Pitch Your Elevator Pitch Raising the Barr Weekly Memo: Issue No. 29

This week’s reflection point: Not long ago I attended a workshop on how to communicate your message most effectively. The presenter made a point as to why it is rather important to develop your 30-second elevator pitch. Although I was not a fan of this technique, I continued to listen to her reasoning. To my surprise, she began desperately rummaging through her purse looking for her elevator pitch notes and then struggled to deliver it. I searched for the nearest exit.

I don’t think there could have been a better demonstration of the absurdness of an elevator pitch and its lack of effectiveness. Besides, the last thing I want to hear during my elevator ride is someone pitching his or her elevator pitch.

So what’s the alternative? The key is to craft a powerful and succinct sentence that describes your value and its significant impact on your clients’ life and business. Some refer to it as your value or positioning statement, others call it your unique selling proposition. I call it your impact statement. Here are a couple of examples of such statements:

  • We help create tomorrow’s thought leaders.
  • We help our clients leverage the web to transform their success.

Unfortunately and too often I meet entrepreneurs that are unable to articulate their impact statement or describe what it is that they do. If your impact statement is vague or unclear in your mind, how then would your potential clients comprehend what it is that you do and how you could help them?

This week’s tip: Develop and articulate your value in such a way that it clearly states the substantial impact and value for your clients.

This week’s bonus: Are you self-sabotaging your web site? Find out if you are and what to do about it.

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© Chad Barr 2013. All Rights Reserved.

0 thoughts on “Pitch Your Elevator Pitch Raising the Barr Weekly Memo: Issue No. 29

  1. Chad, your post is just about semantics. The issue is, as you identify, that the entrepreneur must know what to say at the appropriate moment, not whether you call it an elevator pitch or an impact statement. What you describe as an impact statement is a weak elevator pitch. I say weak because the two examples you cite would tell me nothing more than what many others could and would say and certainly would not pique my interest in your service.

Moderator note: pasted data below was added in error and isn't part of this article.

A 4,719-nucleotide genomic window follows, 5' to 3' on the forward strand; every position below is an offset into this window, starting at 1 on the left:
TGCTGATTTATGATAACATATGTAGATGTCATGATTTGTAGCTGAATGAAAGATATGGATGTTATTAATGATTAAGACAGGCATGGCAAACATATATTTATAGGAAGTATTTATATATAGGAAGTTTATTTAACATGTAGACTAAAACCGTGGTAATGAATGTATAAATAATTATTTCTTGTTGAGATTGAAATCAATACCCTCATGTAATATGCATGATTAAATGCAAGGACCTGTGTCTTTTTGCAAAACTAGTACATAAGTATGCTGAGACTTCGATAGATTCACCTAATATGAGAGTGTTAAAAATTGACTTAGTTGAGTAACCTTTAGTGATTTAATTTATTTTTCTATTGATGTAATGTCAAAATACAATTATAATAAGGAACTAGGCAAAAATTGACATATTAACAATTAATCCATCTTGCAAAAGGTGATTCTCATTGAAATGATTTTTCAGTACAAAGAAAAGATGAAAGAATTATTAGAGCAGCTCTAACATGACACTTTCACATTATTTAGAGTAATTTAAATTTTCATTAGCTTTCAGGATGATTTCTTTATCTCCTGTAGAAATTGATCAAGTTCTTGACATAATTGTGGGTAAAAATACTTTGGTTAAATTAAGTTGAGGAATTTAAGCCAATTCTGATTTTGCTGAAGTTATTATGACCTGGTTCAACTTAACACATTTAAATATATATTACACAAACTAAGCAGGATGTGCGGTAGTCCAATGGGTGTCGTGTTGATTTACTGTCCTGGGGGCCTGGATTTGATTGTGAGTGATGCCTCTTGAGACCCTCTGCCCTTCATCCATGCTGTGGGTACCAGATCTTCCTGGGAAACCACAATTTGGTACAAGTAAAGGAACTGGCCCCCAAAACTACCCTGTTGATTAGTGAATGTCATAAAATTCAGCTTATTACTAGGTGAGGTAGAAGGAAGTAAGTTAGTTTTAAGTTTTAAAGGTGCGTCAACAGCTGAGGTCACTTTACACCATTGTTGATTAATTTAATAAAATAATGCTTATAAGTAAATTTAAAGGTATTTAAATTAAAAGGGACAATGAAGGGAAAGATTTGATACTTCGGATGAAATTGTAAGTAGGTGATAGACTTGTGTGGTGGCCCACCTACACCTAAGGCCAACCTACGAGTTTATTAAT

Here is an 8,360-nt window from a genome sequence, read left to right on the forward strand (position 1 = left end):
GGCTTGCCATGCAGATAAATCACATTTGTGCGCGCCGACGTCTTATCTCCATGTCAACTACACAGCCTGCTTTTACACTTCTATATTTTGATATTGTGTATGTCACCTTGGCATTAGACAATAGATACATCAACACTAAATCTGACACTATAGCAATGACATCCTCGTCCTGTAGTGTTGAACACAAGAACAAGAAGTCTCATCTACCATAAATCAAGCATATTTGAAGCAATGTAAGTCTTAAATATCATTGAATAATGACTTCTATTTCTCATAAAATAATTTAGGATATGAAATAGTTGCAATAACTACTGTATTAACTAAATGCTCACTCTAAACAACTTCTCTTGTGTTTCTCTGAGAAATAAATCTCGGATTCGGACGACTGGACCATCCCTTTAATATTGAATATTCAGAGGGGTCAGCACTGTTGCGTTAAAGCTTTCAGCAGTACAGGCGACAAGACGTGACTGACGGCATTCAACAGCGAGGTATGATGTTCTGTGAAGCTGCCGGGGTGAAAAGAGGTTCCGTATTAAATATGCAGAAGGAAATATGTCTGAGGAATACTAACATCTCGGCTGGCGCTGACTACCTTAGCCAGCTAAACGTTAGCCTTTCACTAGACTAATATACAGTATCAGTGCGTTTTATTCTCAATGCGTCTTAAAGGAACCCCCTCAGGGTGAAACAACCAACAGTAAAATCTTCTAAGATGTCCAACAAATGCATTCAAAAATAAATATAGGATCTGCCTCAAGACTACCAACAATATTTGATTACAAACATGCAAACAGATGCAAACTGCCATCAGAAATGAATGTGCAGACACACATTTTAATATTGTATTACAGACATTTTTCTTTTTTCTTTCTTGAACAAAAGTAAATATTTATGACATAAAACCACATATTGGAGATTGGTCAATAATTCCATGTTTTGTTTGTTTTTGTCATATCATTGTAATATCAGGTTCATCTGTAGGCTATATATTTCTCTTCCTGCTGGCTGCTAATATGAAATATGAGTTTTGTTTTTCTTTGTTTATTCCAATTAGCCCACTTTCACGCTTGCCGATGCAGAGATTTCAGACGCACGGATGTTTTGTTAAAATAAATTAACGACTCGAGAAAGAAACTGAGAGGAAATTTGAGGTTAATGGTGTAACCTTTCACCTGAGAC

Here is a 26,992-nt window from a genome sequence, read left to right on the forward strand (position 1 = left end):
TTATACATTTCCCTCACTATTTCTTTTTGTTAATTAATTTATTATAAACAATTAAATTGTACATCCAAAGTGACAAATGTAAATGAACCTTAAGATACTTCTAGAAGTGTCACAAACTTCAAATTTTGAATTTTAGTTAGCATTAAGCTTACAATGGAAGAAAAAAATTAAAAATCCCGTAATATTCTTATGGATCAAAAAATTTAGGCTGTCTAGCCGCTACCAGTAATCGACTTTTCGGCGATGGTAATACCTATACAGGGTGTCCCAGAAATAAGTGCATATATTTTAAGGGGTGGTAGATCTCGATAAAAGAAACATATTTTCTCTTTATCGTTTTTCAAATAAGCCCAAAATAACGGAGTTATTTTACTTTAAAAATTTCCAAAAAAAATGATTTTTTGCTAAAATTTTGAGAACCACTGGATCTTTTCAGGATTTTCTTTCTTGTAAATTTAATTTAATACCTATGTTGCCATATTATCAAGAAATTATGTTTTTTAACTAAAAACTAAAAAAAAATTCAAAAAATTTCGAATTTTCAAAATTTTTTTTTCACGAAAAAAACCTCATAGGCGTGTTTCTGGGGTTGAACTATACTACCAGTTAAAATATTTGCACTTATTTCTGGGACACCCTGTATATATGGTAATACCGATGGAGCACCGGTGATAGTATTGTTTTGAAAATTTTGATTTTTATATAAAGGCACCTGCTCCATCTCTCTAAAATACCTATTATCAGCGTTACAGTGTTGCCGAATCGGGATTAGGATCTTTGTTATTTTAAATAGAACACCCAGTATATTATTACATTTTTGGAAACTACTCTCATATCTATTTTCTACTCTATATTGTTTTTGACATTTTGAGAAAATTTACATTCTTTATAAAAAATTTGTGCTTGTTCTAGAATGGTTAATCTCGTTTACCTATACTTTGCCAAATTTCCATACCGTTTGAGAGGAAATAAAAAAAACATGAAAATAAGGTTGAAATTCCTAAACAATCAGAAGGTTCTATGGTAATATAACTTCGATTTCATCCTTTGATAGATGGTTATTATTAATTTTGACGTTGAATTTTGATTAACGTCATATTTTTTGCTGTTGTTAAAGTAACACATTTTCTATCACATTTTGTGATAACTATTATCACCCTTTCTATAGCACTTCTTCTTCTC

An elevator pitch is not something you present to an unwilling listener – it’s meant to answer a question, typically, what do you do, with a succinct sentence or two, with the purpose of piquing sufficient interest in the questioner to want to know more.

    I had a quick look at your cbsoftware site and this pops into my mind as a much better one for you – probably far from ideal, but this would get me much more interested than your bland statement above, whatever you call it 🙂
    “We meld software and the web to create digital empires and have helped customers grow their business, by as much as 27%, by leveraging that integrated resource.”

  2. Jack,

    This is not about semantics BUT a complete different in mindsets. Yours is about pitching and mine is about the remarkable value the client receives.

    We work with thought leaders and aspiring thought leaders. To them, strengthening that status is critical. It may not apply to you, but it does to most of my clients. So, my impact statement stands and is extremely effective.

    I could care less about what you do. All I care about is the value I would achieve by virtue of working with you. Hence, the difference between the two.

    Your proposed “improved” statement is all about methodology. The ONLY value is “grow their business.” I personally find “transform their business success” to be much stronger.

    Thank you for your comments. I do appreciate it.

    Chad

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